- Ricky Church

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British legend John Hurt dies at 77

27 January 2017 8:29 PM, PST | ScreenDaily | See recent ScreenDaily news »

Update: The two-time Oscar-nominated British star of The Elephant Man and Midnight Express has died, his publicist confirmed to Screen on Friday night. He was 77.

Hurt was diagnosed with pancreatic cancer in 2015 and continued to work after it appeared he had overcome the disease. However last summer he withdrew from the stage revival of The Entertainer upon the advice of his doctors. According to his publicist Hurt had intestinal issues when he died.

He recently played a priest in the Natalie Portman starrer Jackie and was in the cast of Joe Wright’s upcoming Second World War drama Darkest Hour for Working Title and Focus Features.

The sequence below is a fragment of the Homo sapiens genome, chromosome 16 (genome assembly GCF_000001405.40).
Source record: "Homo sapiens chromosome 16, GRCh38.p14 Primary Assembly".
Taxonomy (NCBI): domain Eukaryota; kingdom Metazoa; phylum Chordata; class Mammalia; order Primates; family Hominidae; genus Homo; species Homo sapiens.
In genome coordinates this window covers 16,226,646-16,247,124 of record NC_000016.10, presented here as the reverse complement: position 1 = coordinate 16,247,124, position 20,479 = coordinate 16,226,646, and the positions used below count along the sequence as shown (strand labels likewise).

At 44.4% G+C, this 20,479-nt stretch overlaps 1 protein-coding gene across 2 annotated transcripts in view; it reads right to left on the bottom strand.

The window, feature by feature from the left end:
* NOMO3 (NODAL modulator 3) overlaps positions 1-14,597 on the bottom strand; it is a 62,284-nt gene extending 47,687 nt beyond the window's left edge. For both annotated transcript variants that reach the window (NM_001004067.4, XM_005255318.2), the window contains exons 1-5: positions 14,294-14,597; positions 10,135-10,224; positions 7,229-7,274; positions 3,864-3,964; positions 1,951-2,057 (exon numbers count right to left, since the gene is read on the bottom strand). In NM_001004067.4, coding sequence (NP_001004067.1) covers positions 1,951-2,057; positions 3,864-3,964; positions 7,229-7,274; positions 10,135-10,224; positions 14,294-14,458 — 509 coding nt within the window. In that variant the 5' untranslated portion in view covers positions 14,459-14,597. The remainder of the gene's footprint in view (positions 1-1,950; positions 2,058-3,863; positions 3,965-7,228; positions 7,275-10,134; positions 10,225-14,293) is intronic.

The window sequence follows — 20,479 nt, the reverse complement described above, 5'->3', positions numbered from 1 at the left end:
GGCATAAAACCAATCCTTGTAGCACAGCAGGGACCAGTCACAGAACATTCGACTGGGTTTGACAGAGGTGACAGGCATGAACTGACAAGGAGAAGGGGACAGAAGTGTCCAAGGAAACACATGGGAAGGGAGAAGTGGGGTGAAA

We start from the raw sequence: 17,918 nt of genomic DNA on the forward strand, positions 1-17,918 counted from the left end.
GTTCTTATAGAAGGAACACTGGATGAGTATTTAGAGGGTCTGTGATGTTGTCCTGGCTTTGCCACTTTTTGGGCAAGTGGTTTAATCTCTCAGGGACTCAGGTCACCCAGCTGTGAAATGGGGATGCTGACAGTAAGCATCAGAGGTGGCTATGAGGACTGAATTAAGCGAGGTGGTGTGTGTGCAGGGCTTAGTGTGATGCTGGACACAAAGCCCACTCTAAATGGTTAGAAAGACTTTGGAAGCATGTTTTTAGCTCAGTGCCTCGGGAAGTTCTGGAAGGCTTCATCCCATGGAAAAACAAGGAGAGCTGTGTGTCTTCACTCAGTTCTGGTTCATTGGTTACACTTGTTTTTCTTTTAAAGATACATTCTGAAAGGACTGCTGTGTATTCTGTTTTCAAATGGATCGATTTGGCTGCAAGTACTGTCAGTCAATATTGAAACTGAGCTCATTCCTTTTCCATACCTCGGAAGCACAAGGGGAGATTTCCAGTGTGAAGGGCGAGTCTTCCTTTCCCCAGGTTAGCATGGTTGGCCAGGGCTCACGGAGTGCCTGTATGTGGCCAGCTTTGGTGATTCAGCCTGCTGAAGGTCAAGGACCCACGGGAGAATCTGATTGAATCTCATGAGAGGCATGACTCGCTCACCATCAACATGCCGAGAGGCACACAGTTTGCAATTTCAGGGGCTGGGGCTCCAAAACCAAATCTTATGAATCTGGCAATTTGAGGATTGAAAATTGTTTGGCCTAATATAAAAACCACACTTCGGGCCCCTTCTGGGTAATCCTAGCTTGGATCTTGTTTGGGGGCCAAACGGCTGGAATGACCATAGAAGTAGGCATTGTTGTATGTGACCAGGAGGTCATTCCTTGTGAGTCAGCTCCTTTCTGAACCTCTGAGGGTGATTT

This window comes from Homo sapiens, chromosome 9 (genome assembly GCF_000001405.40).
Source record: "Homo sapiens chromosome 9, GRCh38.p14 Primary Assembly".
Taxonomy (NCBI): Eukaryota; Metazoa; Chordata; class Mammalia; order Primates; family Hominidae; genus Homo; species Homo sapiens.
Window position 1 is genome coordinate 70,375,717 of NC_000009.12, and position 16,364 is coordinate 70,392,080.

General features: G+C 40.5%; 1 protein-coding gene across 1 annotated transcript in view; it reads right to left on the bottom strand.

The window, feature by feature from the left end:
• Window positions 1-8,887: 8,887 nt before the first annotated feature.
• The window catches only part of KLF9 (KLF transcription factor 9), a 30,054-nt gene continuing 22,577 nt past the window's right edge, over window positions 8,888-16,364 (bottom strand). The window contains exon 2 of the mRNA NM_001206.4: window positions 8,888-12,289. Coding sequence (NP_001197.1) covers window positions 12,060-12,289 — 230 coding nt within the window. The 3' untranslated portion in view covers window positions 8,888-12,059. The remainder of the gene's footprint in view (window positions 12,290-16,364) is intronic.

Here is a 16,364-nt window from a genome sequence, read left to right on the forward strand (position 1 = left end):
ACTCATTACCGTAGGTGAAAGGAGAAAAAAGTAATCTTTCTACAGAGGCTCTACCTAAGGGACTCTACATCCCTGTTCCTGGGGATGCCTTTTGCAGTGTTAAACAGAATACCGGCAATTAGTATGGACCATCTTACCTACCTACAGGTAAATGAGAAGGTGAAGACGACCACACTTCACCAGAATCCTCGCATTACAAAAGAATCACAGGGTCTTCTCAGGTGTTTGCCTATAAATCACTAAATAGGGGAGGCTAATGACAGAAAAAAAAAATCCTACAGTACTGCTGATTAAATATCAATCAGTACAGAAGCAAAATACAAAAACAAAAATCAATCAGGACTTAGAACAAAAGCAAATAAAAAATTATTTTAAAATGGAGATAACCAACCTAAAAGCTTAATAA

His wife Anwen Rees-Myers issued the following statement: “It is with deep sadness that I have to confirm that my husband, John Vincent Hurt, died on Wednesday 25th January 2017 at home in Norfolk.

“John was the most sublime of actors and the most gentlemanly of gentlemen with the greatest of hearts »

- jeremykay67@gmail.com (Jeremy Kay)

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John Hurt, Oscar-Nominated 'Elephant Man' Actor, Dead at 77

27 January 2017 6:58 PM, PST | Rollingstone.com | See recent Rolling Stone news »

John Hurt, the Oscar-nominated British actor who starred in films like The Elephant Man, Midnight Express, Alien and the Harry Potter series over a career that spanned more than 50 years, died Friday at the age of 77. Hurt's agent confirmed the actor's death to the BBC.

No cause of death was immediately known, but Hurt revealed in 2015 that he was battling pancreatic cancer. "I can’t say I worry about mortality, but it’s impossible to get to my age and not have a little contemplation of it,” Hurt told the Radio Times after the diagnosis. »

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John Hurt, Oscar-Nominated Star of ‘The Elephant Man,’ Dies at 77

27 January 2017 6:45 PM, PST | Variety - Film News | See recent Variety - Film News news »